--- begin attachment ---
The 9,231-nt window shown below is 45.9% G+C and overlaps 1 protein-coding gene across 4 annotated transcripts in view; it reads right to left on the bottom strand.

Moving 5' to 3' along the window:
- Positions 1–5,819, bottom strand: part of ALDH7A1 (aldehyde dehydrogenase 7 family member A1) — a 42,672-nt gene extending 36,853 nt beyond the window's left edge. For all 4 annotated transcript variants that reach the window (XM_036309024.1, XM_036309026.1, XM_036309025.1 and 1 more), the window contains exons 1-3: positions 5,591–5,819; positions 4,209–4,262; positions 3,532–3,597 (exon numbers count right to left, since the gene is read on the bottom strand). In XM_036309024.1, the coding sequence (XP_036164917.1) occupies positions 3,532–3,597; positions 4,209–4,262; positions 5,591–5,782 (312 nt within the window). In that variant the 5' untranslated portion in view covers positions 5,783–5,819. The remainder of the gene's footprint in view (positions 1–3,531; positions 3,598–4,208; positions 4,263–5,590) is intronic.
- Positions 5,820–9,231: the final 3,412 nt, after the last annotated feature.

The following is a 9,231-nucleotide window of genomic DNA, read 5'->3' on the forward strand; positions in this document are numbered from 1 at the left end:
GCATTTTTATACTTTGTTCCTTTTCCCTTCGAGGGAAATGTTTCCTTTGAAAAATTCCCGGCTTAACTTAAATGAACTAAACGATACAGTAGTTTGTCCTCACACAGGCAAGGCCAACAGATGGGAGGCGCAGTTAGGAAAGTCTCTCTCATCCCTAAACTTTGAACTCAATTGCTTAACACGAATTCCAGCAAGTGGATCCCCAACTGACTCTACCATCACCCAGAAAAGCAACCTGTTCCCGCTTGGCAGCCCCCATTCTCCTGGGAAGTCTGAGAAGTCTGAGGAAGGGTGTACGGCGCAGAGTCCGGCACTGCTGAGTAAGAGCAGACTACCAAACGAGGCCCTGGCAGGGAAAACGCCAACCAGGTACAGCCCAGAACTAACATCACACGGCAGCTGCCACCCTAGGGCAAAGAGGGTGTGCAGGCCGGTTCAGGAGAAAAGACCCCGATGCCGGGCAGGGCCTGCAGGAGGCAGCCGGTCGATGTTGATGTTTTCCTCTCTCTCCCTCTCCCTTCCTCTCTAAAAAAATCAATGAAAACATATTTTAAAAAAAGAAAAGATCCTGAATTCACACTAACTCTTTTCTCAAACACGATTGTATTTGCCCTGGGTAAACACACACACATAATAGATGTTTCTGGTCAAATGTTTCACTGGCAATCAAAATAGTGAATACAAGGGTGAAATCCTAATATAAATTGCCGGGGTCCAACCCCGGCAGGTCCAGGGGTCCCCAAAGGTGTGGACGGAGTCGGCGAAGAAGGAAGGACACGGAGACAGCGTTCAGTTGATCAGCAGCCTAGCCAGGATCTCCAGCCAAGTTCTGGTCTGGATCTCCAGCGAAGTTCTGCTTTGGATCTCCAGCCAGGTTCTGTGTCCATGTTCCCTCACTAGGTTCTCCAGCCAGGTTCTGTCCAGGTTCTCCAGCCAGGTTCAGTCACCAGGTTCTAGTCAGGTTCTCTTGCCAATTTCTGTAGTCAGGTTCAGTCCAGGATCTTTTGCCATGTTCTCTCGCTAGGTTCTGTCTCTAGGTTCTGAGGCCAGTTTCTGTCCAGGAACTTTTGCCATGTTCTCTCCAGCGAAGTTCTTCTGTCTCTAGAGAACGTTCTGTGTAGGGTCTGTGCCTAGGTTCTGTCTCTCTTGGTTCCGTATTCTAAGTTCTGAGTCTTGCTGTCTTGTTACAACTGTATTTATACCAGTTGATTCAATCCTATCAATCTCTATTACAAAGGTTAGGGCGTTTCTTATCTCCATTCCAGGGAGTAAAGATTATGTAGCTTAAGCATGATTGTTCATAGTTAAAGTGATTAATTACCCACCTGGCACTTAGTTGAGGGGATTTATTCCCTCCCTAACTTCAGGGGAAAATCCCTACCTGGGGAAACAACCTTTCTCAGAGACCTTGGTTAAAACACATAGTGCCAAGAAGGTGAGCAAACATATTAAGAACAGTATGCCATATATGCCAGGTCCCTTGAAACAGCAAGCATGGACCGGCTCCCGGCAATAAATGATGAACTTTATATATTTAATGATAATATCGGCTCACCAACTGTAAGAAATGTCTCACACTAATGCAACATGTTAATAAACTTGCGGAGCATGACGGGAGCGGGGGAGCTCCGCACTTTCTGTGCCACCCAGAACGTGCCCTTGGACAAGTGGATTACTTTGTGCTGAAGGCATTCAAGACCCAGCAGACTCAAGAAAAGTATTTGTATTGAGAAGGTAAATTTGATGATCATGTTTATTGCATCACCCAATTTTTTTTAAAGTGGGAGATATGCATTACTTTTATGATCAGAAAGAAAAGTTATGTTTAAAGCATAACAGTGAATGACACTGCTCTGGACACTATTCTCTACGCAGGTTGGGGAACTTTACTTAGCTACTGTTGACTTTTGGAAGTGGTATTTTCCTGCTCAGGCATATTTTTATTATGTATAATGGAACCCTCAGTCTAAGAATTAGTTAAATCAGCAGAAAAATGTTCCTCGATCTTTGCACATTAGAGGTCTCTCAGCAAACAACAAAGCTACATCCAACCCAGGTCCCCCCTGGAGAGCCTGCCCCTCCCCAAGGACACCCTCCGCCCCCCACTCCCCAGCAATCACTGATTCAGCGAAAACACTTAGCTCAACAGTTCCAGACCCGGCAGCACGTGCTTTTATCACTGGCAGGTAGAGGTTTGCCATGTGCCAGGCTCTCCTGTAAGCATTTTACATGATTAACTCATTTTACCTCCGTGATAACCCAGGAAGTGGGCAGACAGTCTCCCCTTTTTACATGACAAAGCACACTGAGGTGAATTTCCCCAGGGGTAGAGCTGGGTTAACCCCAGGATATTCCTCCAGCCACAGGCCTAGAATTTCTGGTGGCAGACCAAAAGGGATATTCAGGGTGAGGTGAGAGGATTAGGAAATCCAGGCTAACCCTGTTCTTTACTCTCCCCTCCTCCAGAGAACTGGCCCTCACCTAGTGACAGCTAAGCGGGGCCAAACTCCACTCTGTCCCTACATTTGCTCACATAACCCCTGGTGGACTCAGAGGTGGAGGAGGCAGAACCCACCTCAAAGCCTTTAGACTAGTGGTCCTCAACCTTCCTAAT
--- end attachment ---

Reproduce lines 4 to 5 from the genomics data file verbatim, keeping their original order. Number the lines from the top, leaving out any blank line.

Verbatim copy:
- Positions 5,820–9,231: the final 3,412 nt, after the last annotated feature.

The following is a 9,231-nucleotide window of genomic DNA, read 5'->3' on the forward strand; positions in this document are numbered from 1 at the left end: